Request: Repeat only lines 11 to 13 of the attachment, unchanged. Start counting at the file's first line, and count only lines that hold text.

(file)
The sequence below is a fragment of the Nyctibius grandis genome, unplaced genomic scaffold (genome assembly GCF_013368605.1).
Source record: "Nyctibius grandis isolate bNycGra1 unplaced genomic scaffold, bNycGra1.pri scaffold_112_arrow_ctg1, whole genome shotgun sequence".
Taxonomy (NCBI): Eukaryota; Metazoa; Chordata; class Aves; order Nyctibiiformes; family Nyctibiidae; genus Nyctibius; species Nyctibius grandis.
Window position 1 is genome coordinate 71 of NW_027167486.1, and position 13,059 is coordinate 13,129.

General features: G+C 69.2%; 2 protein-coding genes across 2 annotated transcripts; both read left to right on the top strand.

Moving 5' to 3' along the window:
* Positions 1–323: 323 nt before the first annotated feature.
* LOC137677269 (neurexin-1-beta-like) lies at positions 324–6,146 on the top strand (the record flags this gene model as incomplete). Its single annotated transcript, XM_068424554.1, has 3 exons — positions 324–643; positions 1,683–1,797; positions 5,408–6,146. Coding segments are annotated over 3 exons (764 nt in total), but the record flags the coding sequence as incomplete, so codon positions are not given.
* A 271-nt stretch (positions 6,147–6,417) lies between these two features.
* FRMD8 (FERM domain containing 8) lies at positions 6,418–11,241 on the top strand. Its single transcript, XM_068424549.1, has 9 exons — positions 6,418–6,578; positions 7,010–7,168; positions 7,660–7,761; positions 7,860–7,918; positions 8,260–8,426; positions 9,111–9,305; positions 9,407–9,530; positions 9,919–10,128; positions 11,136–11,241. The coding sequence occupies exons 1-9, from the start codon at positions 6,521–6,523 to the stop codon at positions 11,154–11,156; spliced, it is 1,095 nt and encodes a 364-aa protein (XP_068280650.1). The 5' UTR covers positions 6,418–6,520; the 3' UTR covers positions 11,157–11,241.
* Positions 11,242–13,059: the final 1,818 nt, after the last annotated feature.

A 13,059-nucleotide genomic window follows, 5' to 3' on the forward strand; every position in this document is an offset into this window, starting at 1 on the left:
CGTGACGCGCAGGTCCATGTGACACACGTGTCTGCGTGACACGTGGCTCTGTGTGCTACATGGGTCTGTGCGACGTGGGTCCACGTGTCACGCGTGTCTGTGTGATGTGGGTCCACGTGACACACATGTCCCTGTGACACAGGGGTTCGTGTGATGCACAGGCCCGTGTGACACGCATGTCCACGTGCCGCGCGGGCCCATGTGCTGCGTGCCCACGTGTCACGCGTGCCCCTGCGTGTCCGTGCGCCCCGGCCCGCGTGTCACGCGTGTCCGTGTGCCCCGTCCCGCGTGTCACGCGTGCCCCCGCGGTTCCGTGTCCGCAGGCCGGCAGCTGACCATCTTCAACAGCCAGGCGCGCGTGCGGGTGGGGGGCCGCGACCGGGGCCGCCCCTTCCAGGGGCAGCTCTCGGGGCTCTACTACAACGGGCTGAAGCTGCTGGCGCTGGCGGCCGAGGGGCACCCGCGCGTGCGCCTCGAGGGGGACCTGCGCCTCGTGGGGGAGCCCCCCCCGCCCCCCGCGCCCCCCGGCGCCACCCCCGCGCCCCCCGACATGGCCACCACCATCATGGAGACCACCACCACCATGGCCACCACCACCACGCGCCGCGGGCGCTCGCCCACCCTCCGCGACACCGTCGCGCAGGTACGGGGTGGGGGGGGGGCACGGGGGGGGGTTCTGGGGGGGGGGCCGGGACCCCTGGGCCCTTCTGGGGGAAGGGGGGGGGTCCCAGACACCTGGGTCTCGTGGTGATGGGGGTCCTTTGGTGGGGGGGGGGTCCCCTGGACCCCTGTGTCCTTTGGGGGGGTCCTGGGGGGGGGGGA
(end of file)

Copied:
* Positions 11,242–13,059: the final 1,818 nt, after the last annotated feature.

A 13,059-nucleotide genomic window follows, 5' to 3' on the forward strand; every position in this document is an offset into this window, starting at 1 on the left:
CGTGACGCGCAGGTCCATGTGACACACGTGTCTGCGTGACACGTGGCTCTGTGTGCTACATGGGTCTGTGCGACGTGGGTCCACGTGTCACGCGTGTCTGTGTGATGTGGGTCCACGTGACACACATGTCCCTGTGACACAGGGGTTCGTGTGATGCACAGGCCCGTGTGACACGCATGTCCACGTGCCGCGCGGGCCCATGTGCTGCGTGCCCACGTGTCACGCGTGCCCCTGCGTGTCCGTGCGCCCCGGCCCGCGTGTCACGCGTGTCCGTGTGCCCCGTCCCGCGTGTCACGCGTGCCCCCGCGGTTCCGTGTCCGCAGGCCGGCAGCTGACCATCTTCAACAGCCAGGCGCGCGTGCGGGTGGGGGGCCGCGACCGGGGCCGCCCCTTCCAGGGGCAGCTCTCGGGGCTCTACTACAACGGGCTGAAGCTGCTGGCGCTGGCGGCCGAGGGGCACCCGCGCGTGCGCCTCGAGGGGGACCTGCGCCTCGTGGGGGAGCCCCCCCCGCCCCCCGCGCCCCCCGGCGCCACCCCCGCGCCCCCCGACATGGCCACCACCATCATGGAGACCACCACCACCATGGCCACCACCACCACGCGCCGCGGGCGCTCGCCCACCCTCCGCGACACCGTCGCGCAGGTACGGGGTGGGGGGGGGGCACGGGGGGGGGTTCTGGGGGGGGGGCCGGGACCCCTGGGCCCTTCTGGGGGAAGGGGGGGGGTCCCAGACACCTGGGTCTCGTGGTGATGGGGGTCCTTTGGTGGGGGGGGGGTCCCCTGGACCCCTGTGTCCTTTGGGGGGGTCCTGGGGGGGGGGGA